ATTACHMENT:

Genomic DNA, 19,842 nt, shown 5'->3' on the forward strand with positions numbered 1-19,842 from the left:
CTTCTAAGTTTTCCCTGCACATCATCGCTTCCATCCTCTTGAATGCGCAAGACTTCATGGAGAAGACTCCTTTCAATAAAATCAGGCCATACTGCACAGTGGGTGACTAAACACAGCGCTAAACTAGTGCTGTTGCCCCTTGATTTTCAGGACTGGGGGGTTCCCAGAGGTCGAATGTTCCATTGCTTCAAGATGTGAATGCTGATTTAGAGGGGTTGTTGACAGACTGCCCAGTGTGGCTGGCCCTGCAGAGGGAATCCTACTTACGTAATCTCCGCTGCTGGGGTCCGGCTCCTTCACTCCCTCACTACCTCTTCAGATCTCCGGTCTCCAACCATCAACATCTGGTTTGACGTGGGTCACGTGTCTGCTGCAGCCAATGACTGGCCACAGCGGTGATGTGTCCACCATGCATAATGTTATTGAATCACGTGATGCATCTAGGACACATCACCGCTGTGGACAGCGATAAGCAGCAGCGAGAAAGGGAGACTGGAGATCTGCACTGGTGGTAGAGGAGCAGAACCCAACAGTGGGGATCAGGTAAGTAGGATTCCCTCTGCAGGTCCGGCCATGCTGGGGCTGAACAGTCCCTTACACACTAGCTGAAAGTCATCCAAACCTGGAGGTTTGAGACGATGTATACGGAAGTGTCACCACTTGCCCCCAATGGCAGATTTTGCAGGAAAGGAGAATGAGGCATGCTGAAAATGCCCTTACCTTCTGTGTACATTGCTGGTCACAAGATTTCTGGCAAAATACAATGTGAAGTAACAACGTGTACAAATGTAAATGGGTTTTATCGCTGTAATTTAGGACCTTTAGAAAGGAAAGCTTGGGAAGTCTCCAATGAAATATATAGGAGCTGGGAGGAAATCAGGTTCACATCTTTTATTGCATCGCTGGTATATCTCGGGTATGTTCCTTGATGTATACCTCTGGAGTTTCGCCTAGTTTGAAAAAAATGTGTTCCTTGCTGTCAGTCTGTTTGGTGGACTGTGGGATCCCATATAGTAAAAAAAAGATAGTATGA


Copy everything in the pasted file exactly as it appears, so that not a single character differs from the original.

Genomic DNA, 19,842 nt, shown 5'->3' on the forward strand with positions numbered 1-19,842 from the left:
CTTCTAAGTTTTCCCTGCACATCATCGCTTCCATCCTCTTGAATGCGCAAGACTTCATGGAGAAGACTCCTTTCAATAAAATCAGGCCATACTGCACAGTGGGTGACTAAACACAGCGCTAAACTAGTGCTGTTGCCCCTTGATTTTCAGGACTGGGGGGTTCCCAGAGGTCGAATGTTCCATTGCTTCAAGATGTGAATGCTGATTTAGAGGGGTTGTTGACAGACTGCCCAGTGTGGCTGGCCCTGCAGAGGGAATCCTACTTACGTAATCTCCGCTGCTGGGGTCCGGCTCCTTCACTCCCTCACTACCTCTTCAGATCTCCGGTCTCCAACCATCAACATCTGGTTTGACGTGGGTCACGTGTCTGCTGCAGCCAATGACTGGCCACAGCGGTGATGTGTCCACCATGCATAATGTTATTGAATCACGTGATGCATCTAGGACACATCACCGCTGTGGACAGCGATAAGCAGCAGCGAGAAAGGGAGACTGGAGATCTGCACTGGTGGTAGAGGAGCAGAACCCAACAGTGGGGATCAGGTAAGTAGGATTCCCTCTGCAGGTCCGGCCATGCTGGGGCTGAACAGTCCCTTACACACTAGCTGAAAGTCATCCAAACCTGGAGGTTTGAGACGATGTATACGGAAGTGTCACCACTTGCCCCCAATGGCAGATTTTGCAGGAAAGGAGAATGAGGCATGCTGAAAATGCCCTTACCTTCTGTGTACATTGCTGGTCACAAGATTTCTGGCAAAATACAATGTGAAGTAACAACGTGTACAAATGTAAATGGGTTTTATCGCTGTAATTTAGGACCTTTAGAAAGGAAAGCTTGGGAAGTCTCCAATGAAATATATAGGAGCTGGGAGGAAATCAGGTTCACATCTTTTATTGCATCGCTGGTATATCTCGGGTATGTTCCTTGATGTATACCTCTGGAGTTTCGCCTAGTTTGAAAAAAATGTGTTCCTTGCTGTCAGTCTGTTTGGTGGACTGTGGGATCCCATATAGTAAAAAAAAGATAGTATGA